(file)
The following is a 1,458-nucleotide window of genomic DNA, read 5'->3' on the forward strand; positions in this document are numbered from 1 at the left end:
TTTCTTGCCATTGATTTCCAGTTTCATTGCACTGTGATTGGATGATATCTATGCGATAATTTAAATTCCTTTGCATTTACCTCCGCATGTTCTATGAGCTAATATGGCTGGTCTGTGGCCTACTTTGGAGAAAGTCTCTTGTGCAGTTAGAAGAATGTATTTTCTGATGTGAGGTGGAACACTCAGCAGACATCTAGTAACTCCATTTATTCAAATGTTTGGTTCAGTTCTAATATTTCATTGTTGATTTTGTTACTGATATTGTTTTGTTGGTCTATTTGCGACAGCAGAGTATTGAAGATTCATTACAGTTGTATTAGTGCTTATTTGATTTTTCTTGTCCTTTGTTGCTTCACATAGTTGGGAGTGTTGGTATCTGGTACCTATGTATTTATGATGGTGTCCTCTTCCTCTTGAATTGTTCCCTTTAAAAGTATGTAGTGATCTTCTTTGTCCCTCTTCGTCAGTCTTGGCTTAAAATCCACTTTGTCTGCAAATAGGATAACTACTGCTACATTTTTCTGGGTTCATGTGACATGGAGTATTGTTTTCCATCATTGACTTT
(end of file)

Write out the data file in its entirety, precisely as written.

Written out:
The following is a 1,458-nucleotide window of genomic DNA, read 5'->3' on the forward strand; positions in this document are numbered from 1 at the left end:
TTTCTTGCCATTGATTTCCAGTTTCATTGCACTGTGATTGGATGATATCTATGCGATAATTTAAATTCCTTTGCATTTACCTCCGCATGTTCTATGAGCTAATATGGCTGGTCTGTGGCCTACTTTGGAGAAAGTCTCTTGTGCAGTTAGAAGAATGTATTTTCTGATGTGAGGTGGAACACTCAGCAGACATCTAGTAACTCCATTTATTCAAATGTTTGGTTCAGTTCTAATATTTCATTGTTGATTTTGTTACTGATATTGTTTTGTTGGTCTATTTGCGACAGCAGAGTATTGAAGATTCATTACAGTTGTATTAGTGCTTATTTGATTTTTCTTGTCCTTTGTTGCTTCACATAGTTGGGAGTGTTGGTATCTGGTACCTATGTATTTATGATGGTGTCCTCTTCCTCTTGAATTGTTCCCTTTAAAAGTATGTAGTGATCTTCTTTGTCCCTCTTCGTCAGTCTTGGCTTAAAATCCACTTTGTCTGCAAATAGGATAACTACTGCTACATTTTTCTGGGTTCATGTGACATGGAGTATTGTTTTCCATCATTGACTTT